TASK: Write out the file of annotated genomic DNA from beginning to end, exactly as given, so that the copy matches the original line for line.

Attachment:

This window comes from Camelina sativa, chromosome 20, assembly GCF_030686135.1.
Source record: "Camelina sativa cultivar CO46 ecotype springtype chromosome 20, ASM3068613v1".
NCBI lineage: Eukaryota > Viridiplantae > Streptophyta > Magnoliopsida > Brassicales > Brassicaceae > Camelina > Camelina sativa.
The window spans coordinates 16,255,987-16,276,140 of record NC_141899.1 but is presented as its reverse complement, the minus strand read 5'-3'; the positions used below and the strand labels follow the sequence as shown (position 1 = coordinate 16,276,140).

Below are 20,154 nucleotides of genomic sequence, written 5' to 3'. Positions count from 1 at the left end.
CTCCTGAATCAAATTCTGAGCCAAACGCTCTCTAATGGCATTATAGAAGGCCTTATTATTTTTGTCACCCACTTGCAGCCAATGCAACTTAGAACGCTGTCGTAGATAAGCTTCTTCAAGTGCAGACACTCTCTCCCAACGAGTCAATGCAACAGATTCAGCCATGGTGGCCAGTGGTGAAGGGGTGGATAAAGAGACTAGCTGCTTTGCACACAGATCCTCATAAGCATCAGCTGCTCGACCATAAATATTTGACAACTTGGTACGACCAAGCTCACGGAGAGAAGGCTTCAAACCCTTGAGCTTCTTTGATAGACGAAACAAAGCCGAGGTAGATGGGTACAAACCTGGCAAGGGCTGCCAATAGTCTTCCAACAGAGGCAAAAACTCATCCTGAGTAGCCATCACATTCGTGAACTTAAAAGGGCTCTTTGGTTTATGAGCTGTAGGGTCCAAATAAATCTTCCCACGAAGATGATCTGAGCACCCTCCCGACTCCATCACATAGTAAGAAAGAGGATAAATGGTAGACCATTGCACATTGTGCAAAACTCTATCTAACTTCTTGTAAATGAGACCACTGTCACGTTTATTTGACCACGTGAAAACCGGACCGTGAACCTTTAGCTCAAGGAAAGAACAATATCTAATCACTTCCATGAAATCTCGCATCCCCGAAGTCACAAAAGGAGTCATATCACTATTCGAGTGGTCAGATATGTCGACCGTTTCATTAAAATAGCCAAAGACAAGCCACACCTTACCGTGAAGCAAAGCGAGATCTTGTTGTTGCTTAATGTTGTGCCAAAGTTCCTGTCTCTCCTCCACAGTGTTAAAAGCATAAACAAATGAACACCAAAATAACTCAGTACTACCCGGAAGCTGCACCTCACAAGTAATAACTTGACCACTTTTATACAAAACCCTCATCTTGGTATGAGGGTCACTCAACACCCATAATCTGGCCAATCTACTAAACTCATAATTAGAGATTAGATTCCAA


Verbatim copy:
This window comes from Camelina sativa, chromosome 20, assembly GCF_030686135.1.
Source record: "Camelina sativa cultivar CO46 ecotype springtype chromosome 20, ASM3068613v1".
NCBI lineage: Eukaryota > Viridiplantae > Streptophyta > Magnoliopsida > Brassicales > Brassicaceae > Camelina > Camelina sativa.
The window spans coordinates 16,255,987-16,276,140 of record NC_141899.1 but is presented as its reverse complement, the minus strand read 5'-3'; the positions used below and the strand labels follow the sequence as shown (position 1 = coordinate 16,276,140).

Below are 20,154 nucleotides of genomic sequence, written 5' to 3'. Positions count from 1 at the left end.
CTCCTGAATCAAATTCTGAGCCAAACGCTCTCTAATGGCATTATAGAAGGCCTTATTATTTTTGTCACCCACTTGCAGCCAATGCAACTTAGAACGCTGTCGTAGATAAGCTTCTTCAAGTGCAGACACTCTCTCCCAACGAGTCAATGCAACAGATTCAGCCATGGTGGCCAGTGGTGAAGGGGTGGATAAAGAGACTAGCTGCTTTGCACACAGATCCTCATAAGCATCAGCTGCTCGACCATAAATATTTGACAACTTGGTACGACCAAGCTCACGGAGAGAAGGCTTCAAACCCTTGAGCTTCTTTGATAGACGAAACAAAGCCGAGGTAGATGGGTACAAACCTGGCAAGGGCTGCCAATAGTCTTCCAACAGAGGCAAAAACTCATCCTGAGTAGCCATCACATTCGTGAACTTAAAAGGGCTCTTTGGTTTATGAGCTGTAGGGTCCAAATAAATCTTCCCACGAAGATGATCTGAGCACCCTCCCGACTCCATCACATAGTAAGAAAGAGGATAAATGGTAGACCATTGCACATTGTGCAAAACTCTATCTAACTTCTTGTAAATGAGACCACTGTCACGTTTATTTGACCACGTGAAAACCGGACCGTGAACCTTTAGCTCAAGGAAAGAACAATATCTAATCACTTCCATGAAATCTCGCATCCCCGAAGTCACAAAAGGAGTCATATCACTATTCGAGTGGTCAGATATGTCGACCGTTTCATTAAAATAGCCAAAGACAAGCCACACCTTACCGTGAAGCAAAGCGAGATCTTGTTGTTGCTTAATGTTGTGCCAAAGTTCCTGTCTCTCCTCCACAGTGTTAAAAGCATAAACAAATGAACACCAAAATAACTCAGTACTACCCGGAAGCTGCACCTCACAAGTAATAACTTGACCACTTTTATACAAAACCCTCATCTTGGTATGAGGGTCACTCAACACCCATAATCTGGCCAATCTACTAAACTCATAATTAGAGATTAGATTCCAA